When Mr. and Mrs. Wilder, two little brown mice, chewed a hole through the bottom corner of the dusty old trunk in the basement of the ancient house, they made a great discovery. The long-abandoned building was far out in the woods and they were so happy to find it filled with many things that would protect them when winter came. They squirmed though the tiny hole they’d made and right away discovered a large red canvas purse abandoned in that trunk.
“Oh Mr. Wilder!” exclaimed Mrs. Wilder. “Just look! We can live inside this old red purse for as long as we wish and our babies can be born in it too!” Mrs. Wilder was pregnant with her first litter. The two tiny mice jumped up and down and squeaked happily. They had always wanted to have a big family, and soon they would.
And so Mr. and Mrs. Wilder began bringing soft things like hay and wood shavings and bits of cloth, carpet and string into the old red purse to make things soft and warm for their babies because they knew they’d all be pink and hairless and cold. They also brought in lots of plant seeds, berries, acorns and other nuts to store in one corner of the trunk making certain they’d have lots of food for the long cold winter. Soon they were all ready for their babies to be born.
“Oh Mr. Wilder, won’t it be wonderful to have our precious babies born here? How I hope no one ever finds this old house and wants to move in and maybe even take the trunk away. What would we do then?” And Mrs. Wilder looked so worried and sad that Mr. Wilder curled his tail around her to comfort her.
“Don’t worry, dear Mrs. Wilder. This house is so old and falling down no one will ever want it, and the trunk and purse? Long long forgotten.” And he pulled little Mrs. Wilder close to him with his tail and licked her worried frown with his tiny pink tongue.
When their babies were born, the Wilders were so happy. There were 13 of them, all squirming and fat and pink. Mrs. Wilder nursed them and they grew fast. They named them all for the first 13 letters of the alphabet; Alma, Betsy, Charlie, Donny, Eleanor, Frankie, Greg, Hannah, Isabelle, Jenny, Kenneth and Leila. The little brown mouse parents loved them so much and taught them how to find food and to hide from cats, foxes and owls, and to find safe places to live. And as time passed they had more babies and went through the alphabet letters over and over because mouse parents can have up to 50 babies a year.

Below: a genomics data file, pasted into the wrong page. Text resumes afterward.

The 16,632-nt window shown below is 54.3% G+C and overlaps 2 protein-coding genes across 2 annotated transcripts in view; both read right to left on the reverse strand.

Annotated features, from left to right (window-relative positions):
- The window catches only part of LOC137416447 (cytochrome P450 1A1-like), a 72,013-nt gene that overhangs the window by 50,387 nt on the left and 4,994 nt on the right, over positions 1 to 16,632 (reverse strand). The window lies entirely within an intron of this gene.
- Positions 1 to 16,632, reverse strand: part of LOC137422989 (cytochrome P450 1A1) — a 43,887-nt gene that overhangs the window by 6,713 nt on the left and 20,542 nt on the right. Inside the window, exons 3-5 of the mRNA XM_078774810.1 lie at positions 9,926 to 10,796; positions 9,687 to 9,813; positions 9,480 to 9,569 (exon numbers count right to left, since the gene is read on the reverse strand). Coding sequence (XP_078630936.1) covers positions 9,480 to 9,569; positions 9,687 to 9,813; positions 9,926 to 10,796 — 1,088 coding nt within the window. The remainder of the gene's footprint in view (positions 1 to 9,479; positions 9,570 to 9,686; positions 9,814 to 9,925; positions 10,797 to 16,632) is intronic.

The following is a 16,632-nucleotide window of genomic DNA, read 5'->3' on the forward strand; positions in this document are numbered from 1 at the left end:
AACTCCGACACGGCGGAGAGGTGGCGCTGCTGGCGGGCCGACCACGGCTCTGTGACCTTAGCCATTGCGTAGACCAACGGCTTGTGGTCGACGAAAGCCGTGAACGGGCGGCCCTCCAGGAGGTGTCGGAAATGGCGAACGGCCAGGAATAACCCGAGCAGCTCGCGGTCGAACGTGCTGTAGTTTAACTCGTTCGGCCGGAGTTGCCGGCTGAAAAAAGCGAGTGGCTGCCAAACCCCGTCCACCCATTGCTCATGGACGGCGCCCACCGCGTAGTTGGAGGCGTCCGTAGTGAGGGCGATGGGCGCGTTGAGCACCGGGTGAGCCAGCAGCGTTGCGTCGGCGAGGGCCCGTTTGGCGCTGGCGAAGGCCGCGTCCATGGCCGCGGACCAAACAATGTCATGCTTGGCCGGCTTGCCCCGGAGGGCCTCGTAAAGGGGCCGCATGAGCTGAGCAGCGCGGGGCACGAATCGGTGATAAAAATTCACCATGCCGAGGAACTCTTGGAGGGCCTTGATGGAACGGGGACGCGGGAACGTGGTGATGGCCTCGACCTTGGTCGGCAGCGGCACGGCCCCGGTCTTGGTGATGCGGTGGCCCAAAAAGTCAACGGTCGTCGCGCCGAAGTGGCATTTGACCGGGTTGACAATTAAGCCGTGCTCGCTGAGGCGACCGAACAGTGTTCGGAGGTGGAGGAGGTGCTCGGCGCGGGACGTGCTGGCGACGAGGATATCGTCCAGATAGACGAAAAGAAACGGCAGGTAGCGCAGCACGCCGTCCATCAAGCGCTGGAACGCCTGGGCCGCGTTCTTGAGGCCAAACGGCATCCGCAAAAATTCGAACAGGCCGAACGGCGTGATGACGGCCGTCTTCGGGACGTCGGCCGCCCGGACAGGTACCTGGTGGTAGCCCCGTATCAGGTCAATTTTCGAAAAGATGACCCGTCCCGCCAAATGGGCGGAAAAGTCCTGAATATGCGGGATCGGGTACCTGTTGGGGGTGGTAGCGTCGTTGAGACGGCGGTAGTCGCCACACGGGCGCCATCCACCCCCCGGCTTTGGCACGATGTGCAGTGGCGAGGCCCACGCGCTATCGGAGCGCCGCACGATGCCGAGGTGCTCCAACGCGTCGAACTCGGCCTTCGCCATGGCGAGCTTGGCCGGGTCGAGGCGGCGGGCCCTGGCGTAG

The Wilders continued to have new babies inside the old red purse in the old trunk in the old house and they contentedly sent all their children out into the world after they’d learned all their mouse lessons. But one day to their great concerns they heard the sounds of humans talking and they peeked out of one of the old home’s broken windows and saw men, lots of them, wearing hard yellow hats. They were pointing up at the old house and there were trucks there too, and the Wilders heard the word “condos” repeated a lot. Even though they could not understand English they just knew it was not good and that their time at the old house in the old trunk in the old red purse would soon end.
“I’ll never see our children again,” cried Mrs. Wilder. “Oh I know they’ve all gone away to have their own families and we probably have hundreds of grandmice now, but the idea of not seeing them again---well it’s just too much.” And she curled into a tiny ball and shook and cried.
But Mr. Wilder understood how the Mouse Grapevine worked and he got word out to all his children, from A to Z and back again and back again, and one day, just before the men in yellow hats arrived with their trucks to knock down the ancient home and build the condos, all the Wilder mice came for a huge mouse farewell party and they all brought food stuffed into their cheeks and they shared it. All the children and grandmice and great grandmice and cousins played, laughed and ran through the old house and the old dusty trunk and finally, squeaking their goodbyes, scattered and scampered out into the woods and back to their own homes. The Wilders followed them and quickly found a new home in the bottom of an old hollow log where they began to plan their new future. ©2016 LC Van Savage